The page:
The Chaikin oscillator is a relatively unpopular technical indicator that was developed by Marc Chaikin. Chaikin is a respected professional who founded Chaikin Analytics, a company that provides analytics, portfoliowise, Powerpulse, and PowerFeed.
Marc is also the founder of other indicators like the Chaikin Money Flow (CMF) that we have looked at before. He also makes some regular appearances on all financial media like Bloomberg, Wall Street Journal, and Barrons, among others.
Well… after having understood who developed the tool, what about going to see what it is, how to interpret it and how to use it?
What is the Chaikin Oscillator?
The Chaikin Oscillator is an indicator that looks at the accumulation and distribution line and the MACD. As such, it is widely known as an indicator of another indicator. The indicator measures the difference between the 3-day and 10-day exponential moving averages (EMA) of the accumulation and distribution line (ADL).
The ADL line is an indicator that measures the strength of a trend using the price and volume flow. The indicator rises during a period when the price and volume are rising, It then drops when the two are declining. The MACD, on the other hand, is an oscillator that is developed by converting two moving averages into an oscillator.
The chart below shows the Chaikin Oscillator applied on the four-hour chart of the EUR/USD pair. As you can see, the oscillator is made up of a single line that moves up and down. From a distance, it looks like the accumulation and distribution line and the on-balance volume (OBV).
How to calculate the CO
There are a few steps for calculating the Chaikin Oscillator. First, you need to calculate the ADL line. To do this, find a money flow multiplier. This is calculated using the formula below:
|MFM = [(close – low) – (High – Close)] / (High – Low)
The next step is to get the money flow volume by multiplying the money flow multiplier and the volume for the period under study.
Next, you calculate the accumulation and distribution line by adding the previous ADL and the current period’s money flow volume.
Finally, you calculate the Chaikin Oscillator by substracting the 10-day exponential moving average of the ADL from the 3-day EMA of the line.
Like in all technical indicators, you can change these numbers depending on your trading style. Also, since most charting software already provide the indicator, you don’t need to manually calculate it. Instead, you can just apply the indicator and tweak it based on your needs.
How the use the Chaikin oscillator
As mentioned above, the Chaikin oscillator is an indicator of an indicator. This means that it is not directly attached to the asset’s price. For example, a simple moving average (SMA) is directly linked to the price of an asset.
The indicator is detached from the price because the price and volume are done from the accumulation and distribution line, as shown above. Second, the EMA is applied to the ADL line and not the price itself. Finally, the indicator is calculated by subtracting the long and short EMAs of the ADL. Therefore, this indicator does not tell a lot about the price.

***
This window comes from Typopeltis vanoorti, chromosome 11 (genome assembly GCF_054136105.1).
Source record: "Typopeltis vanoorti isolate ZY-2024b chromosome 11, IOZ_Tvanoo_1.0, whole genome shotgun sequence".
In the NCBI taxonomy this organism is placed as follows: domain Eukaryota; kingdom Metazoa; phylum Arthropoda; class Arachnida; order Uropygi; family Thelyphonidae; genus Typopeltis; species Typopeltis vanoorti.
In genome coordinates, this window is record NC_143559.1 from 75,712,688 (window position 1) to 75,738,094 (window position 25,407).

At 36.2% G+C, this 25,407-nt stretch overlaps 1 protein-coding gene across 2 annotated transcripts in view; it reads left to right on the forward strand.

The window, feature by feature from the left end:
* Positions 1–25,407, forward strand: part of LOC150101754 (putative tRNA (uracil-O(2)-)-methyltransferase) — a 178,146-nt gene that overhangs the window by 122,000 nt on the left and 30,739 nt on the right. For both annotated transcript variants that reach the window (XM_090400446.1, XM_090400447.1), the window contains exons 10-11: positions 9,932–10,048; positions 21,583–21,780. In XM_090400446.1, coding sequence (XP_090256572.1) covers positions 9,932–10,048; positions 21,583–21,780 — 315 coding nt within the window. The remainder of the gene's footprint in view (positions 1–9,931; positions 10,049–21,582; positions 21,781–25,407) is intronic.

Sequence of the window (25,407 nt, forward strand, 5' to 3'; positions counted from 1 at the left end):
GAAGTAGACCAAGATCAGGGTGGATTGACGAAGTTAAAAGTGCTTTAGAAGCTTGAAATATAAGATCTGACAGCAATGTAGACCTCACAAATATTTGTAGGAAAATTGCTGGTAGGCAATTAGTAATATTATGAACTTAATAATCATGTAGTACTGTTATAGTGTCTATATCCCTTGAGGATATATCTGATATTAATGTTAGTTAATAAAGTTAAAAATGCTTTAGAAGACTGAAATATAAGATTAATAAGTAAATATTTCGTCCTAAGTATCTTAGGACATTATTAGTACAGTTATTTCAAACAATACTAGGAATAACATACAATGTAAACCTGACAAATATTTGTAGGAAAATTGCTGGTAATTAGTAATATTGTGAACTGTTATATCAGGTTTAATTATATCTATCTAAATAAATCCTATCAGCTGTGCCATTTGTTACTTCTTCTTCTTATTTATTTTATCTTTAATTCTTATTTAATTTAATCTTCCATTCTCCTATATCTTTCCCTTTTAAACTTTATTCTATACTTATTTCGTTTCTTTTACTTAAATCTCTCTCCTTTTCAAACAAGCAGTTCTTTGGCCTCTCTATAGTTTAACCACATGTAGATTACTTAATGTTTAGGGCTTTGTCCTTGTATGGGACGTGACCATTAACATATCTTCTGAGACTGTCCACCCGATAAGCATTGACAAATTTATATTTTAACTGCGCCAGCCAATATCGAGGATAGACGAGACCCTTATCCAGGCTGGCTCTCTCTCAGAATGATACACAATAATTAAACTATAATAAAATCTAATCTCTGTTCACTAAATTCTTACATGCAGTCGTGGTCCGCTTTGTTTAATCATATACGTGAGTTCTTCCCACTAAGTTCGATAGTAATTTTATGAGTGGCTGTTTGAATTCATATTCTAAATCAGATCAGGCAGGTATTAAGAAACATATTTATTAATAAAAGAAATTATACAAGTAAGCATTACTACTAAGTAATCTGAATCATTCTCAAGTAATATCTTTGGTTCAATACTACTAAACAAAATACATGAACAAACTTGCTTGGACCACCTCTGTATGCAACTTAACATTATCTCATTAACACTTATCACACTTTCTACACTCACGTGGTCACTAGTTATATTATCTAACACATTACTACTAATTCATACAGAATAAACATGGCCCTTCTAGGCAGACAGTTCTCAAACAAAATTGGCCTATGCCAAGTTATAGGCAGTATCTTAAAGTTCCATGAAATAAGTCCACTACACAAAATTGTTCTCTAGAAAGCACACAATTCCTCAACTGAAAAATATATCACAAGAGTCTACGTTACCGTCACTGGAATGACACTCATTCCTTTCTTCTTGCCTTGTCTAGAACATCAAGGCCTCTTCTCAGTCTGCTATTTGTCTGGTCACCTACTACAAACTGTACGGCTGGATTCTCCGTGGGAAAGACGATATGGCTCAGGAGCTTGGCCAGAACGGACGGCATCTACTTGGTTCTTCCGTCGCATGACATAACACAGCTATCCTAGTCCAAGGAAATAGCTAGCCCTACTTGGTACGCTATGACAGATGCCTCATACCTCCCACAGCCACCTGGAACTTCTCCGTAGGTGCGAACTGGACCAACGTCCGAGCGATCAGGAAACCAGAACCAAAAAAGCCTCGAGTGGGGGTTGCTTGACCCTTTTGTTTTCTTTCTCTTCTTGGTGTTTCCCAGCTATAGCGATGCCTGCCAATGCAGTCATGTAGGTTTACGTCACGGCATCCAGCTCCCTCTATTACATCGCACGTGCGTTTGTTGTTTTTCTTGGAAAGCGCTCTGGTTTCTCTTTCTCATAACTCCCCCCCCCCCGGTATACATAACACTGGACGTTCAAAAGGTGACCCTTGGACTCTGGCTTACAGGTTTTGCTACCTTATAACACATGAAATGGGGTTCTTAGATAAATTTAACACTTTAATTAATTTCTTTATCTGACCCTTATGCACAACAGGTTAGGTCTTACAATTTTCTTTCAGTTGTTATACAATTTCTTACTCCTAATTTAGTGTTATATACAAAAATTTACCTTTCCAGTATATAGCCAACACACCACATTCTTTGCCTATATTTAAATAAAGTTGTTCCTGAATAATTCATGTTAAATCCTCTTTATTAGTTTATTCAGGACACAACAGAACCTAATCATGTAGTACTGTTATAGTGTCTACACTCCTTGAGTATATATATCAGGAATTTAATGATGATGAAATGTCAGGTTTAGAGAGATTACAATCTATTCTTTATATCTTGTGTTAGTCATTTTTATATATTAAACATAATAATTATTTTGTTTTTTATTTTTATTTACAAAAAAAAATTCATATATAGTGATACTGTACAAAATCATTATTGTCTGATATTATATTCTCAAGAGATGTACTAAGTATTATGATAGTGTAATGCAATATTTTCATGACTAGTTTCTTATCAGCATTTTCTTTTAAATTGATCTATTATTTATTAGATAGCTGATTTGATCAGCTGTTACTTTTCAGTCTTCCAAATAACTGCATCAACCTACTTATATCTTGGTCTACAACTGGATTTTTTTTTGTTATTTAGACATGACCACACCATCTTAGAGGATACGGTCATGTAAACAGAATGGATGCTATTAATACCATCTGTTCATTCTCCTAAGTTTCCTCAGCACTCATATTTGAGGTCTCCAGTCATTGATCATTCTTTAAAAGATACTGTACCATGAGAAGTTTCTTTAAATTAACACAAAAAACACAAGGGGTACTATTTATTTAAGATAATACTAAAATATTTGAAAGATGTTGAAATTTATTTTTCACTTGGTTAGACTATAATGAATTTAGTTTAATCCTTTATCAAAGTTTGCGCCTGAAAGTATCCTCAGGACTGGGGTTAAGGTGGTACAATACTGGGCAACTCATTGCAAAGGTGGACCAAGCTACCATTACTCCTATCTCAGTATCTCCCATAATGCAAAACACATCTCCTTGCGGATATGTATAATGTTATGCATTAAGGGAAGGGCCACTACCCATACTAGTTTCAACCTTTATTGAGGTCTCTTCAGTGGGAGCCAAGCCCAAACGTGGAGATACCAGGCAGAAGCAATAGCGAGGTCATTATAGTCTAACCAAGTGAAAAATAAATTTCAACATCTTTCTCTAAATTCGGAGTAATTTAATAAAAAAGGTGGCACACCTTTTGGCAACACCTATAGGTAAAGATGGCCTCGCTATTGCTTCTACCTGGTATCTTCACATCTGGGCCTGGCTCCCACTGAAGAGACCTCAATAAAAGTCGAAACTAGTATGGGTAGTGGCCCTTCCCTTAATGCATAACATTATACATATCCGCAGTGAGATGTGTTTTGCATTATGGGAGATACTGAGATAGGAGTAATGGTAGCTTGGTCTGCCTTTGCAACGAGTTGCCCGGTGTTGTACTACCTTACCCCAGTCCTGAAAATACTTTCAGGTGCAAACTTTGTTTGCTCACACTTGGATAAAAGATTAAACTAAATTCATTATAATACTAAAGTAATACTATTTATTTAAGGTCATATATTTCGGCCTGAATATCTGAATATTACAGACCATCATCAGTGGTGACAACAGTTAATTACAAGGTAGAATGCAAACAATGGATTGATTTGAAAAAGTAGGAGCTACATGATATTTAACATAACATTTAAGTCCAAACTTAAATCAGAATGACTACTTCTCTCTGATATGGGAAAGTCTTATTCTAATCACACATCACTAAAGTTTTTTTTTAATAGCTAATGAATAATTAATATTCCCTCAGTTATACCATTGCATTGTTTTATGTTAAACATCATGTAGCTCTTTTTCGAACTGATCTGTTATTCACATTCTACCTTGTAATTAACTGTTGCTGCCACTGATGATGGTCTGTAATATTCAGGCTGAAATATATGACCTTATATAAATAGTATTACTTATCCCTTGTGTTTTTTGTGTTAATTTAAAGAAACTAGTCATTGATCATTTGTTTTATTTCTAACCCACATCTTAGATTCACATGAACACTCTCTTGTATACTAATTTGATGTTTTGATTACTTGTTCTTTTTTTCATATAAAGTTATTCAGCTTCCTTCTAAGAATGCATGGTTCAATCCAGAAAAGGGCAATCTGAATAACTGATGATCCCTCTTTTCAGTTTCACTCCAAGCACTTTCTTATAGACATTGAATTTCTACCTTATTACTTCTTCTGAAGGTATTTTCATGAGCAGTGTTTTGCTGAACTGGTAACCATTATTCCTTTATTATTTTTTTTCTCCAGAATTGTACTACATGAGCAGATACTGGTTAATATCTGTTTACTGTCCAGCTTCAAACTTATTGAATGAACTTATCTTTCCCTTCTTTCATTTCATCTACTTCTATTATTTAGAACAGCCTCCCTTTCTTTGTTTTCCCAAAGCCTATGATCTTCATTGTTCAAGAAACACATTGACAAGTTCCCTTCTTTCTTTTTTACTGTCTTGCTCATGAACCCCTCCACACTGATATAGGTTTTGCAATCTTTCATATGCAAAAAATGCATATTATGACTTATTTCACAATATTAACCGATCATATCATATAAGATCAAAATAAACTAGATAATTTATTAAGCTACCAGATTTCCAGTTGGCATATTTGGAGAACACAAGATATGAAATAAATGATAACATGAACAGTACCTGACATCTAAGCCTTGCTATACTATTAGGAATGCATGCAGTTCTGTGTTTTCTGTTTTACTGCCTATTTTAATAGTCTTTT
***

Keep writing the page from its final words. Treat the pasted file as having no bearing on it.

As shown above, the Chaikin oscillator moves above and below the zero line. When it rises above the zero line, it shows that the ADL is rising and that the buyers are prevailing, among others. Similarly, when the indicator is falling, it is a sign that the sellers are prevailing.
How to trade with the Chaikin Oscillator
There are two main steps for using the Chaikin Oscillator. First, ensure that the price is not in a consolidation mode. Like most indicators, the Chaikin will not work well when the price is in a tight range.
Second, check the data that make the indicator. In most platforms, the fast length is usually 3 while the slow length is 10. But you can change these based on your strategy. Also, you can change the default colours to match your liking.
CO in trend following
The Chaikin Oscillator can be used in trend following, mostly to complement other technical indicators like the moving averages (MA) and Bollinger Bands. Ideally, if an asset’s price is rising, the Chaikin oscillator should also be rising and above the zero line.
Therefore, you can interpret it as follows. An asset’s price that is rising will continue moving in that trend so long as the Chaikin Oscillator is above the neutral line, as shown in the chart below.
The opposite is also true, as shown below.
Using Chaikin oscillator to find divergences
A divergence is a situation where an asset’s price is going in the opposite direction as the indicator. Most oscillators, including the Relative Strength Index (RSI) and the MACD are all used to show divergence in the market.
The idea is relatively simple. For example, if the price of an asset is rising while the Chaikin oscillator is falling, this is a sign that a pullback will likely happen, and vice versa.
While divergences are good, they are relatively rare. In fact, they only happen over an extended period of time. This means that many day traders cannot use them on a regular basis.
The Chaikin Oscillator is a relatively rare technical indicator that very few traders use. However, it is one of the most efficient. In this article, we have looked at how you can calculate it and how you can use it in the market.
To succeed in it, you will need to spend a lot of time practicing in a demo account.
External Useful Resources
- Chaikin Oscillator: A great tools for traders? – PatternsWizard